New Delhi: The Supreme Court has agreed to hear a plea filed by 38 families living in bonded labour in Madhubani district of Bihar, seeking direction for grant of ownership and possession of agricultural land for their rehabilitation.
The 101 victims of the “Kamiya” bonded labour system — who have been exploited in multi-generational agricultural labour for several years — approached the court, seeking direction to the Madhubani District Magistrate to grant ownership and possession of land to them, in compliance with the Patna NHRC order of September 12, 2017.
Advocate Anitha Shenoy, filing the plea on behalf of the labourers last week, also sought issuance of guidelines for the proper implementation of the Central Sector Scheme for Rehabilitation of Bonded Labourer-2016.
She contended the scheme makes a provision for grant of agriculture land and housing for the rehabilitation of released bonded labourers, and the authorities are duty bound to implement the scheme.
A bench of Justice A.M. Khanwilkar and Justice Navin Sinha posted the case in July.
The plea said a complaint was made before the National Human Rights Commission (NHRC) in November 2014 by a social welfare organisation on behalf of the petitioners, alleging that over 38 families (101 persons) were being exploited for agricultural labour under an illegal bonded labour system by their respective employers.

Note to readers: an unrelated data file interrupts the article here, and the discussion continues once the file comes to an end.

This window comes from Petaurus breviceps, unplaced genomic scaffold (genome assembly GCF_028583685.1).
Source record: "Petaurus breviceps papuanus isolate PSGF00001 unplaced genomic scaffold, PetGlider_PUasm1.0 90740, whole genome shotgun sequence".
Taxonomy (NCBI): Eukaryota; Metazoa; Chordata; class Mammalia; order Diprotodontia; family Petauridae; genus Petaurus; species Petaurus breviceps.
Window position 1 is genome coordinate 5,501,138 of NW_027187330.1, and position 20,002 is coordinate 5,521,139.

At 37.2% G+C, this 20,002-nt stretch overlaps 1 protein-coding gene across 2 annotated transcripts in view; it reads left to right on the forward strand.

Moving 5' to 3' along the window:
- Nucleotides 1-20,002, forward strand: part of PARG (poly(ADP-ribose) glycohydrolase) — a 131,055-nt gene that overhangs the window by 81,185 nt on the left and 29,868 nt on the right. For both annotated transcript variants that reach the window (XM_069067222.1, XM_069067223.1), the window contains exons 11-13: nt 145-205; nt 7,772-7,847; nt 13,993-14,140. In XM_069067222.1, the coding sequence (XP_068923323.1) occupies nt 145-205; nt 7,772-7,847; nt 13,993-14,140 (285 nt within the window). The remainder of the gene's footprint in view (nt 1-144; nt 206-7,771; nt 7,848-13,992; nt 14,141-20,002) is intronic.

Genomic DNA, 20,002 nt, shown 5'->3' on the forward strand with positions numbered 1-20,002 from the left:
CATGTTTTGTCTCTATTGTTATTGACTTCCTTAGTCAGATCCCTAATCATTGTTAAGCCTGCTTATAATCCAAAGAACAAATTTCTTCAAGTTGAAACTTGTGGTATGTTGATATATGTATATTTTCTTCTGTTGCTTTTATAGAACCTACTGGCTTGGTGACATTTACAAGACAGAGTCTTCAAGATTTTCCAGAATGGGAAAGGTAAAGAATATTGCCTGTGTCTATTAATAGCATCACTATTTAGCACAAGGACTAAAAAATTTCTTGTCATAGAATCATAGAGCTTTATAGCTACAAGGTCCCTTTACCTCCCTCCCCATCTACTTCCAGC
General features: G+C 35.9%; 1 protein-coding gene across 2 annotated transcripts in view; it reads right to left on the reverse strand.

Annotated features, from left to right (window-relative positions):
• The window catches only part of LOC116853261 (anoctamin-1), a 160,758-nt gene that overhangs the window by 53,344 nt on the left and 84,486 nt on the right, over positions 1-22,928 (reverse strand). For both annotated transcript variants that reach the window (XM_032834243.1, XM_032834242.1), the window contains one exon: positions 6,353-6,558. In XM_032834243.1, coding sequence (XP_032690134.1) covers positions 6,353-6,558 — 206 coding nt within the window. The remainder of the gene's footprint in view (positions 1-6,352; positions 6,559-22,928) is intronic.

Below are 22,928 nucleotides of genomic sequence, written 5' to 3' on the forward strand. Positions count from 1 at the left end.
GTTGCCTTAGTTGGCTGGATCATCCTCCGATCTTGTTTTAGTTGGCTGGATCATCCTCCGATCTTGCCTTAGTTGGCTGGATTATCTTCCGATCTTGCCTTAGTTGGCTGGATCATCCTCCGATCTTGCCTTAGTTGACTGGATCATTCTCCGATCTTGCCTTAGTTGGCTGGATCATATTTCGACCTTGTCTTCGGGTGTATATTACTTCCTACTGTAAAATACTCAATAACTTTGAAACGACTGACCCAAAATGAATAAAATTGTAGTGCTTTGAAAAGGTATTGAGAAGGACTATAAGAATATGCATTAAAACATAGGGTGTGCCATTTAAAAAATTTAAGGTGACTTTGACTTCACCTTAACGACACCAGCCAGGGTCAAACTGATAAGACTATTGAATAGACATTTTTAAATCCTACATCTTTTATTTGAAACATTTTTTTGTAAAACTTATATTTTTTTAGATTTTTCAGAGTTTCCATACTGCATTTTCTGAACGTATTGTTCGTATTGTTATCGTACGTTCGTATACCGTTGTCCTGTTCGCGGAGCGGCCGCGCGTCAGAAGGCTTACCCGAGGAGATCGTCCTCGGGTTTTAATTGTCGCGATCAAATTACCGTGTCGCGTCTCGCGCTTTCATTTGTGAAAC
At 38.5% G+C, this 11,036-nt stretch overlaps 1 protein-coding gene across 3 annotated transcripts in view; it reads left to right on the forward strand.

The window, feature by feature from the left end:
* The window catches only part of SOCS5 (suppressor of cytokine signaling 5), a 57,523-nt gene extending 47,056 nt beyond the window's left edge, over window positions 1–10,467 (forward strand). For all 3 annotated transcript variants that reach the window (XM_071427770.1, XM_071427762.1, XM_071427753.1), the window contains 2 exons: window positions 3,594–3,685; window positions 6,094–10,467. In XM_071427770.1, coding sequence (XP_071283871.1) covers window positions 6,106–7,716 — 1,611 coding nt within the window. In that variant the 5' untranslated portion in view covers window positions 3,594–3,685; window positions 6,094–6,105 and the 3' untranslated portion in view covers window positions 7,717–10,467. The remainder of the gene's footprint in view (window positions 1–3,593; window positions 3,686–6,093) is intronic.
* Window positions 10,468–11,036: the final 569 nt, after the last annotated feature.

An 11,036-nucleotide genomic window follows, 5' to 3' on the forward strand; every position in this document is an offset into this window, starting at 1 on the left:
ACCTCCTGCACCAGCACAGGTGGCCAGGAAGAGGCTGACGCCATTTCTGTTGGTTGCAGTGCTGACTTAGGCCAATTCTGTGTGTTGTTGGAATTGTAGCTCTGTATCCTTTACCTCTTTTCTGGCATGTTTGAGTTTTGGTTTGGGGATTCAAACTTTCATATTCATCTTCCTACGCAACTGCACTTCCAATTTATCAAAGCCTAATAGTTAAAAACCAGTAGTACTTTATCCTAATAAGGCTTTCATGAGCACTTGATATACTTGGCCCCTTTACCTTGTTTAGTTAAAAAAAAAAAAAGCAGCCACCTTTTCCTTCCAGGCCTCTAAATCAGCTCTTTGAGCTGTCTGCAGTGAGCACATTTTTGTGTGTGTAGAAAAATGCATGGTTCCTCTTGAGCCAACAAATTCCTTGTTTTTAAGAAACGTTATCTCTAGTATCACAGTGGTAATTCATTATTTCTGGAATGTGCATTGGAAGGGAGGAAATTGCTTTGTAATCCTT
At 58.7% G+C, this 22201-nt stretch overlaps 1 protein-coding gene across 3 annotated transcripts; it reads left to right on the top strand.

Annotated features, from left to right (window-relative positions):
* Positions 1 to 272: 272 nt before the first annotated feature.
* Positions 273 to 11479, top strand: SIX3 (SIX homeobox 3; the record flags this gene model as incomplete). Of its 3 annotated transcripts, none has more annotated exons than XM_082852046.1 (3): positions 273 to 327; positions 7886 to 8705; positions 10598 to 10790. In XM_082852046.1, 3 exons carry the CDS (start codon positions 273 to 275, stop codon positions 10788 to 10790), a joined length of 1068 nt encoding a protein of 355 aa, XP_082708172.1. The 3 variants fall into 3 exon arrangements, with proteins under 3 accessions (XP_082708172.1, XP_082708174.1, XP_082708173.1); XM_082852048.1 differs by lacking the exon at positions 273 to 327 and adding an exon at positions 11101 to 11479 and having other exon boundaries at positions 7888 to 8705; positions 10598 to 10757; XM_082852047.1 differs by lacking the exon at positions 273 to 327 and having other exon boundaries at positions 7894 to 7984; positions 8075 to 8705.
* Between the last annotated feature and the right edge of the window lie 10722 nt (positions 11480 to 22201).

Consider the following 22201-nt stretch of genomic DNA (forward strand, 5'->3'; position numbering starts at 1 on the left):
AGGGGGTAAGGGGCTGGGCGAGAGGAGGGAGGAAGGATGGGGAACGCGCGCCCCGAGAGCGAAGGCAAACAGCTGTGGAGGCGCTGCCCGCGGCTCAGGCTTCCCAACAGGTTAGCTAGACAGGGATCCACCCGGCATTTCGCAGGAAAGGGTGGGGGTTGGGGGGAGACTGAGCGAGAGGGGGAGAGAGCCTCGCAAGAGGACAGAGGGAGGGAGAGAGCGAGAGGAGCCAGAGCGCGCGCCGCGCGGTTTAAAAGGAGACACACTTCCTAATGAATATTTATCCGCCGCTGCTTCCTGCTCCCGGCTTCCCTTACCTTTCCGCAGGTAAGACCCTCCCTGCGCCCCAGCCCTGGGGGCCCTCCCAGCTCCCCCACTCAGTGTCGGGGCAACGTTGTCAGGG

A team set up by the NRHC for spot inquiry, which submitted its report on January 28, 2015, outlined the wretched condition of the families.
The NHRC on January 30 passed an order directing the District Magistrate of Madhubani to issue lease certificate to all the labourers, to ensure they were paid their back wages and given due compensation, and to extend towards them all the benefits of the Social Welfare Schemes to which they were entitled.
The District Magistrate in February 2015 submitted a report before the NHRC, stating that proceedings had been initiated and action taken against the employers.
In March, the official submitted that land had been allotted to all the 38 families for construction of their houses and possession handed over, and necessary entries in the revenue records of their ownership had been made.
However, on July 21, 2017, in a public hearing before NHRC, Patna, the labourers made submissions that they had still not been granted possession of land.
On September 12, last year the NHRC ordered the District Magistrate to grant land to the 101 rescued labourers within eight weeks.
The labourers’ plea in the top court said the period of eight weeks has long since expired on November 8, 2017, and the District Magistrate has still failed to allot and grant possession of land, despite the petitioners having made repeated representations.
The petition said the district administration and the state of Bihar have failed in their duty to protect the fundamental rights of the petitioners by allowing them to be exploited as bonded labourers over decades.
Under the “Kamiya system”, there is an economic compulsion on labourers to continue working in exploitative conditions for their employers due to advances received by them or their forefathers.
These labourers have their freedom of movement restricted, are often paid no wages apart from meagre rations, are made to work for oppressively long hours and are from very backward communities, said the plea.